Unit 6.1

# Probability with Likely and Unlikely

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## Introduction

Likely is an adjective and an adverb used with a similar meaning to probable in the affirmative form.

Unlikely is an adjective and an adverb used with a similar meaning to improbable in the negative form.

## Form

We find likely in affirmative sentences and unlikely in negative sentences.

They usually come after the verb or between the auxiliary verb and the main verb:
Subject + verb + likely/unlikely + …
Subject + auxiliary + likely/unlikely + main verb + …

## Example

• Is it likely that you will cry when you see him.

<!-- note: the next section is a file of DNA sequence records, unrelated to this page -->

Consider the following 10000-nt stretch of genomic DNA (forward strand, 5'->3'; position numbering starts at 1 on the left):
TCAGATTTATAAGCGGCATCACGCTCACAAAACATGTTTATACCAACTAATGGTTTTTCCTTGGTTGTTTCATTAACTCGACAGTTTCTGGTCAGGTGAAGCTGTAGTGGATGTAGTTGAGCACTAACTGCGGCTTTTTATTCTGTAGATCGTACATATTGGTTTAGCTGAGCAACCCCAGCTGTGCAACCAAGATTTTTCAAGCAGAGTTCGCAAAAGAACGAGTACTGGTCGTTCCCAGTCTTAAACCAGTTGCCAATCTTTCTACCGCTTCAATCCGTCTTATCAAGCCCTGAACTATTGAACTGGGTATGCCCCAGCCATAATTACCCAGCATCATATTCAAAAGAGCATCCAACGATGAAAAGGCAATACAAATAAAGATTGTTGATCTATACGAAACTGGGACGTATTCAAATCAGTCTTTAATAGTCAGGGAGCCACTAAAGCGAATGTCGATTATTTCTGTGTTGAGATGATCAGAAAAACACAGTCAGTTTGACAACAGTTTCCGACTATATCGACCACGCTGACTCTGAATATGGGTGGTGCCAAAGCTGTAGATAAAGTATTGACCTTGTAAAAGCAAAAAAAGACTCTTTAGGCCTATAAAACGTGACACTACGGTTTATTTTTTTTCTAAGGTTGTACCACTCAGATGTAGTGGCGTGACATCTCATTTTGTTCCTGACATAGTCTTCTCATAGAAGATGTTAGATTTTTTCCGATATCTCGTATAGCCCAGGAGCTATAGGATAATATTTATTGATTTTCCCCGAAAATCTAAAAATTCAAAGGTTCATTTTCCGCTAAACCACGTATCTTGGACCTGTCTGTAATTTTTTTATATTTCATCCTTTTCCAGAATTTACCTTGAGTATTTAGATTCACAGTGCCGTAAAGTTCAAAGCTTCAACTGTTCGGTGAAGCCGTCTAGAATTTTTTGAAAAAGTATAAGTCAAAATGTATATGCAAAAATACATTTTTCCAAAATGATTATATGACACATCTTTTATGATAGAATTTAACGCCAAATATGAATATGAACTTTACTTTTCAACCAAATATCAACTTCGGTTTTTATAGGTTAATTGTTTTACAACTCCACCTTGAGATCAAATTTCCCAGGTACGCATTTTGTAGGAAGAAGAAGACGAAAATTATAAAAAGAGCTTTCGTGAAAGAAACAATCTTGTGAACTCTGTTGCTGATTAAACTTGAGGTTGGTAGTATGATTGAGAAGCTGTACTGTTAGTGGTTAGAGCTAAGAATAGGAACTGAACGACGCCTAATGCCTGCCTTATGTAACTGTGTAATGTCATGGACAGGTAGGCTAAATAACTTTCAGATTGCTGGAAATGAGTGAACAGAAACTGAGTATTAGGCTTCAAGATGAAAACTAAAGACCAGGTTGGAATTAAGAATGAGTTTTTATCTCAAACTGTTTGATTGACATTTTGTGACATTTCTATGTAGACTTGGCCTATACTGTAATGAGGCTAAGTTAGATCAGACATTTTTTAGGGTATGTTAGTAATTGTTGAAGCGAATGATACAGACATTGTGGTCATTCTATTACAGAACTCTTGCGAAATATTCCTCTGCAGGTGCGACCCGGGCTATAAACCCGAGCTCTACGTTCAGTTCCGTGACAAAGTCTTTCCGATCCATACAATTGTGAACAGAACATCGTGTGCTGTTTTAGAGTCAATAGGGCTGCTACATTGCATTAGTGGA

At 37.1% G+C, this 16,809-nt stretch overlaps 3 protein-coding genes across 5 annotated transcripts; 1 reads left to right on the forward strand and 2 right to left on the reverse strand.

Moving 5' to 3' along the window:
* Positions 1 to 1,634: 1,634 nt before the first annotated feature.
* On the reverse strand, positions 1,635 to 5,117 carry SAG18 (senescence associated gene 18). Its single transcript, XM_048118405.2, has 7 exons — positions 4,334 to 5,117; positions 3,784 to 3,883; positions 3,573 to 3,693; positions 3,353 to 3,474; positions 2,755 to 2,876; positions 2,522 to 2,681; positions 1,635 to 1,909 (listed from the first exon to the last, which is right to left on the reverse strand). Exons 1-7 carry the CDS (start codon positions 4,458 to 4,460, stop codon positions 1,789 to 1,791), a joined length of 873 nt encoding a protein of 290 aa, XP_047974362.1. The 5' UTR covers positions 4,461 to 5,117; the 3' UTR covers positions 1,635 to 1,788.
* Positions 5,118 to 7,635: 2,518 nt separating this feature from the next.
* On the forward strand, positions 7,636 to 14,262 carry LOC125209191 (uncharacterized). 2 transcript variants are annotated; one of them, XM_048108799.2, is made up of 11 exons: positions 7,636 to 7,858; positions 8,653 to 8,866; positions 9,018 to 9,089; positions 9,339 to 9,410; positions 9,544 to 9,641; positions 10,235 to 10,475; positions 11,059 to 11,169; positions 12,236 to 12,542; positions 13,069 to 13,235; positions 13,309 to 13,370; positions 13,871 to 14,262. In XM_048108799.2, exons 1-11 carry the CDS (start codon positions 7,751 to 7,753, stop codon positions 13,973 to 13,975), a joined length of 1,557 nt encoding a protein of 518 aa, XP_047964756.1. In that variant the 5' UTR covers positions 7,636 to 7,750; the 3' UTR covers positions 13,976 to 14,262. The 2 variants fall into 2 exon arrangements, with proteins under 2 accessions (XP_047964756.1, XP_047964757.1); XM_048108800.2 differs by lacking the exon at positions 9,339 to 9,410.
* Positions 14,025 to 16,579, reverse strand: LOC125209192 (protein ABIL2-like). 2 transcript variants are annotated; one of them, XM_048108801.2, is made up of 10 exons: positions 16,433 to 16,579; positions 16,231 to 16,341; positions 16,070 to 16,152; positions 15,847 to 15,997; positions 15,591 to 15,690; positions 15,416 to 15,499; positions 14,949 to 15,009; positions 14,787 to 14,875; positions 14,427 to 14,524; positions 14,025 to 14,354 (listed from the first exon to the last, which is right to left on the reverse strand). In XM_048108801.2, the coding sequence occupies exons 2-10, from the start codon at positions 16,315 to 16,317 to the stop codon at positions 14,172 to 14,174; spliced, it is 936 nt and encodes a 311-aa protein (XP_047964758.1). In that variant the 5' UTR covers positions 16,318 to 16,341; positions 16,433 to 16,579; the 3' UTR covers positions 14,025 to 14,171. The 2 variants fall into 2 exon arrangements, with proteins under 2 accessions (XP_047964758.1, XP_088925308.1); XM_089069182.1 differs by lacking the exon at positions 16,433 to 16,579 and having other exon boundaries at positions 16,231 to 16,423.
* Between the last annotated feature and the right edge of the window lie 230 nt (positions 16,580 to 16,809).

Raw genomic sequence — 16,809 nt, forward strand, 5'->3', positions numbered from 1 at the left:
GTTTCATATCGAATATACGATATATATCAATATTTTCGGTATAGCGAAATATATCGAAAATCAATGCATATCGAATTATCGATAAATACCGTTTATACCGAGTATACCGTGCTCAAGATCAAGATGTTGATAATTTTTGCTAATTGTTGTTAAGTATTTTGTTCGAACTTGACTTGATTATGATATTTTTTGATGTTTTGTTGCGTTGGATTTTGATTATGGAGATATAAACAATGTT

• They are likely to win the match.
• You are unlikely to lose weight, you are eating too much.
• It is unlikely that we will fall asleep.
• I will likely fall ill as I am wearing thin clothing.
• We will likely get angry when we see him.
• This situation will unlikely change in the future.
• She will unlikely be bored at this party.

## Use

When we use likely we want to express probability.

When we use unlikely we want to express improbability.

## Summary

Likely is used to express probability, it has a similar meaning to probable and possible, whereas unlikely is used to express improbability.

They are both placed before a verb in a sentence or between the auxiliary verb and the main verb.

For example:
“She will likely lose weight.” = She will probably lose weight.
“She will unlikely lose weight.” = She won’t probably lose weight.

Let’s revise this content within the {Form} section. Take a look at the {Example} section that shows its use within a context.

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